The data connects to a mobile app that can be used by patients, therapists and caretakers to monitor and watch the rehabilitation process.
Posted by Syuzi on December 18, 2014 at 12:30pm
Drumroll please... The winner of Intel's Make It Wearable development track is:
Nixie, a wearable, flying selfie-cam!
Yes, the above image is a rendering and at first glance it may look like a bulky piece of hardware, but the latest prototype is rather elegant. This was definitely in my top 3 picks due to the segmented industrial design solution for the arms of the quad-copter wrapping around the wrist. Hopefully they'll make some nice images with some of their $500K prize money, but meanwhile, here's their publicity video:
Congratulations, Team Nixie!
In second place, the heart-warming project from Open Bionics. An open-source, 3D printable robotic hand, filling the need for affordable, customizable prosthetics.
And third place went to ProGlove, a tool to help manufacturing professionals to analyze and augment their work (while looking cool).
There is still time to vote for the fan favorite at votemakeitwearable.com. Maybe you love one of the top three, but the other seven finalists are well worth checking out:
A bracelet that warms or cools the…Continue
Posted by meg on November 3, 2014 at 8:30pm
The ten finalists of Intel's Make It Wearable Build It development track will be announced today, 3 November in San Francisco. Your intrepid reporter is there to get the scoop. :)
You can participate by watching the live webcast NOW on makeit.intel.com and you can add your voice to the fan vote using the same link.
Yesterday, each team presented their hard work to a panel of judges and guests. You can read more about the finalists here: makeit.intel.com/finalists
Posted by meg on November 3, 2014 at 12:00pm
Created by Dutch FashionTech Designer Anouk Wipprecht, modeled in collaboration with Italian Architect Niccolo Casas, 3D printed at Materialise, and the awaited Intel Edison (announced at this years CES in Las Vegas) was incorporated into this garment to make it the smartest yet!
Anouk's work tries to imagine how new high tech materials combined with smart sensors and actuators can impact the ways we connect, communicate and relate to one another. She believes technology will transform from the role of a 'device' towards functioning more as an integrated medium. As 'wearable electronics' like smart watches and trackers have fully arrived and it's time to look at what more fashion has to offer, and the field of smart textiles and interactive garments have barely been explored. While there starts to arise more requests for 'intelligent fashion' from the consumer market, as noticed by the designer.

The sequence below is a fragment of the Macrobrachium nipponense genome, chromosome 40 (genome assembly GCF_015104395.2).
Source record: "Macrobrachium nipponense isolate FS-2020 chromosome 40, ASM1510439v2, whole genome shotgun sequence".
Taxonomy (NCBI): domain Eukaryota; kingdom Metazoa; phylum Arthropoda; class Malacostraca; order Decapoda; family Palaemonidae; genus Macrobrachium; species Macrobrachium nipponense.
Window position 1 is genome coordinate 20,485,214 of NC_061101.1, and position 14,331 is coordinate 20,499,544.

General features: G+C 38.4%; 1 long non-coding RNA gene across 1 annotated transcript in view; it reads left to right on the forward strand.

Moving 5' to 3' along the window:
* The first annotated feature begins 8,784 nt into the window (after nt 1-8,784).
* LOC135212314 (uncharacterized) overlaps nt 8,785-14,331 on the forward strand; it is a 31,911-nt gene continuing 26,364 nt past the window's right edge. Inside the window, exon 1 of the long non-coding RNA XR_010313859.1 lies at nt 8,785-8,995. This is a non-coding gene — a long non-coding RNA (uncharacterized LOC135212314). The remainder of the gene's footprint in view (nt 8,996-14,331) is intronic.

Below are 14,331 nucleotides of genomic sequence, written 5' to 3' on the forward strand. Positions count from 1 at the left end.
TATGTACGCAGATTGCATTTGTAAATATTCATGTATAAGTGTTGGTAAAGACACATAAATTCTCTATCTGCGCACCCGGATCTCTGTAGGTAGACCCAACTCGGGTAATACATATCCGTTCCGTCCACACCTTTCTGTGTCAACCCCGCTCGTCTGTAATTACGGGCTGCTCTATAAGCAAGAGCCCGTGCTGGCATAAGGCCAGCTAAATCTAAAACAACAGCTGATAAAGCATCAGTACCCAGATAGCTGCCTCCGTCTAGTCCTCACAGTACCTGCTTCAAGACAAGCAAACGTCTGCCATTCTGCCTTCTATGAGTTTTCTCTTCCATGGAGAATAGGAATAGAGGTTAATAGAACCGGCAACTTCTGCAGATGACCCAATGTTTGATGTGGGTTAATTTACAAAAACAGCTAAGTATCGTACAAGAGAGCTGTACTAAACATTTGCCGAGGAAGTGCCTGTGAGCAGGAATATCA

Posted by matt pinner on September 17, 2014 at 4:30pm
Richard Nicoll sent a lovely, illuminated garment down the runway at London Fashion Week. The garment appears to be made from Lumigram fiber optic fabric. Although we’ve seen plenty of examples of Lumigram’s fiber optic fabric in use, Nicoll nailed the fluidity of the design (reminds me of jellyfish) that the fiber optic textile lends itself too.
The project was done in collaboration with Studio XO and…Continue
Posted by Syuzi on September 16, 2014 at 12:30pm
Fashion is the tech industries latest muse. Check out the latest announcements of future collaborations between tech giants and fashions brands.Continue
Posted by Syuzi on September 5, 2014 at 2:30pm
Metamorphosis is an experimental wearable that responds to the wearer’s alcohol consumption. Designed with pleated origami sleeves that expand and contract, the wearable technology garment reflects the drinker’s confidence levels as she consumes alcohol. The more alcohol consumed, the higher the sleeves. It naturally also expresses how quickly someone has consumed alcohol and their intoxication levels.
The garment is witty commentary on Korean drinking culture and the customary obligation to drink when invited.
The garment was developed by a team of artists during a 5 day wearable hackathon in Seoul.
More details regarding the wearable can be found here.
Posted by Syuzi on September 4, 2014 at 10:01am
Just before the start of New York Fashion Week, Intel reveals images of MICA, an acronym for “My Intelligent Communication Accessory,” their much anticipated collaboration with fashion house Opening Ceremony.
Unlike most wearable tech jewelry that falls into the fitness category, MICA is a lifestyle accessory competing with others like Ringly, Kovert, BlueJewlez, Elemoon and Rebecca Minkoff’s soon to debut smart baubles.
MICA’s main functionality is that it handles your communication and social feeds acting like as alert mechanism. The difference between MICA and its predecessors (none by the way are on the market quite yet) is that it contains its own 3G cellular radio so it will not need to be tethered to your phone. …Continue
Posted by Syuzi on September 3, 2014 at 5:07pm
As Fashion Week approaches, I anticipate seeing a lot of new wearable tech pieces hitting the runway. Fashion companies have embraced wearable tech accessories transforming them into stylish jewelry pieces to fit the always connected and the on the go lifestyle of 20- and 30-somethings.
Most of the accessories are low hanging fruit — mobile chargers or alert notification systems for their mobile devices — but the willingness for both the tech and fashion worlds to collaborate promises a bright and fashionable future for wearables.
Rebbeca Minkoff is the latest designer to offer stylish accessories to juice your mobile phone or to offer you alerts of incoming call. The accessories will run between $60 - $120 — affordable…Continue
Posted by Syuzi on September 3, 2014 at 10:22am